• ‘Because the site was so fully booked, the date could not be shifted to avoid a clash with the Boston event.’
      • ‘And when the tour was confirmed, the clash of dates with the SAF Games became inevitable.’
      • ‘Due to a clash of dates the benefit social in aid of the M.S. Therapy Centre due to be held in Kennedy's this Saturday night has been postponed.’
      • ‘It was cancelled at the last minute last year to avoid a clash with another cycling event.’
      • ‘He will be forced to miss the Tour of Flanders due to a date clash with the Southampton Boat Show,’
      coincidence, concurrence, co-occurrence
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  • 3A loud jarring sound, as of metal objects being struck together.

    ‘a clash of cymbals’
    • ‘The man was unprepared for the assault and the pistol flew out of his hand, striking the wall in a clash of metal against stone.’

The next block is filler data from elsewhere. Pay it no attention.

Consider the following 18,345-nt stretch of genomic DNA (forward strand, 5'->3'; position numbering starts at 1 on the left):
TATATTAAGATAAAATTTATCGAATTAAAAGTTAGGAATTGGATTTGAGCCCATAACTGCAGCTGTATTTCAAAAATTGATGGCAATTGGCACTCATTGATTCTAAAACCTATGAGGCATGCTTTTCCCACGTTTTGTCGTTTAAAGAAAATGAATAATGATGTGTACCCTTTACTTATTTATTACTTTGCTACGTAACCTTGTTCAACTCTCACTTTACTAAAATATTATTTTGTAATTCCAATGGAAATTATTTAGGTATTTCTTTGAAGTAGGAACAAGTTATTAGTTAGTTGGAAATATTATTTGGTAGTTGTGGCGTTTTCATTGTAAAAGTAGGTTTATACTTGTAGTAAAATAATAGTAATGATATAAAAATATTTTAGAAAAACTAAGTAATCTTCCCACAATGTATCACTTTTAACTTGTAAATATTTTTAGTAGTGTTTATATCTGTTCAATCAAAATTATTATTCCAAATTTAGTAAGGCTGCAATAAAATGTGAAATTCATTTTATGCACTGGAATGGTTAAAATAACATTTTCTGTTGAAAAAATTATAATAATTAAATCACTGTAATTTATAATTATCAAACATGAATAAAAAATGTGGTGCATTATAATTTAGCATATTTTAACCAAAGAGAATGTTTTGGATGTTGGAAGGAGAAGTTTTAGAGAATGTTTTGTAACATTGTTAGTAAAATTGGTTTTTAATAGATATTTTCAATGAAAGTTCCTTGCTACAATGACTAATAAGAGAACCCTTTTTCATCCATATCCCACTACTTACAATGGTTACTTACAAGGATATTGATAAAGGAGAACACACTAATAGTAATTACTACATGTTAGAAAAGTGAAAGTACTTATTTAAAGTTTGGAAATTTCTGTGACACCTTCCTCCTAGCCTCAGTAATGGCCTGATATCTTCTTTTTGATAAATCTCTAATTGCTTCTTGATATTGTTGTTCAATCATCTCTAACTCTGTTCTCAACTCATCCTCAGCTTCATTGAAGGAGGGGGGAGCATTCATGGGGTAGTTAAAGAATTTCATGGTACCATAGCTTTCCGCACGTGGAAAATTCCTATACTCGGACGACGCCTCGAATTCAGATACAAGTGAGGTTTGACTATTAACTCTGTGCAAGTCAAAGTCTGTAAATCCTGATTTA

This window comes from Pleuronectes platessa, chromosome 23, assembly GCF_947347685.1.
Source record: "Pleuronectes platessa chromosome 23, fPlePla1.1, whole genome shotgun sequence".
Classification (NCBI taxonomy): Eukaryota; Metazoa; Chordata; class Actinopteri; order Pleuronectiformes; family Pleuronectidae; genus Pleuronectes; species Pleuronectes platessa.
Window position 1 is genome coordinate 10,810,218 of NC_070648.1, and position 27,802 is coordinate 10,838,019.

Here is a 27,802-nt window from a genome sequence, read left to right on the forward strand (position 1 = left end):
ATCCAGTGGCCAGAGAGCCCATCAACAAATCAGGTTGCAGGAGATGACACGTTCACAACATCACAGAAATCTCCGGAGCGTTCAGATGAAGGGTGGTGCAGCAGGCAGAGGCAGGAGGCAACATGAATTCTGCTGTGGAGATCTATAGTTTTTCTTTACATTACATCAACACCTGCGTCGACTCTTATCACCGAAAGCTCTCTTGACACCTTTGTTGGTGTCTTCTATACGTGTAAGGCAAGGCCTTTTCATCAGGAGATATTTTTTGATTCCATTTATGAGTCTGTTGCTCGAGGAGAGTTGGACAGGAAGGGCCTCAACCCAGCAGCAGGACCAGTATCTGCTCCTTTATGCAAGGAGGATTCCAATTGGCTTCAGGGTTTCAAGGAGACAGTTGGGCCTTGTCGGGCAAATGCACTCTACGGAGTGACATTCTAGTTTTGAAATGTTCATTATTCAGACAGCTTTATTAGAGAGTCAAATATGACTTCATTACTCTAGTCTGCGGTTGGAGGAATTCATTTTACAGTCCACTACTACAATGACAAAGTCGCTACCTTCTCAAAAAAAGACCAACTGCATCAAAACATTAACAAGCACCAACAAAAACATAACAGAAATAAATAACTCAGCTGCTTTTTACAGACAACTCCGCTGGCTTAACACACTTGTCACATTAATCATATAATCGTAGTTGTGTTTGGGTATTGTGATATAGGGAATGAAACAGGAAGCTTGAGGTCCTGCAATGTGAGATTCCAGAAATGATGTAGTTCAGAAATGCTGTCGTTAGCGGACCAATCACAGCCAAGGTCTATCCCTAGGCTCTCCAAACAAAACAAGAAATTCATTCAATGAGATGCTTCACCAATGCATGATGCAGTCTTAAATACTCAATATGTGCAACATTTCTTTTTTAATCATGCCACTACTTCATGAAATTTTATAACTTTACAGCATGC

• ‘Before the elf could answer, however, there was a loud roar of anger, a terrifying clash of metal, and a feminine scream.’
    • ‘There was a loud clash of steel on steel as the swords collided, sparks exploding into being, before both warriors pulled away, circling each other warily.’
    • ‘I was just starting to get back to normal when there was a loud clash of cymbals next door followed by the ‘Pom, Pom, Pom, Pom’ of a large lass playing the tuba.’
    • ‘The clash of metal resonated over the desert lands.’
    • ‘I would have replied, but I could hear the first clash of metal, and screams from the great hall.’
    • ‘The clash of metal on metal reverberated through the alley.’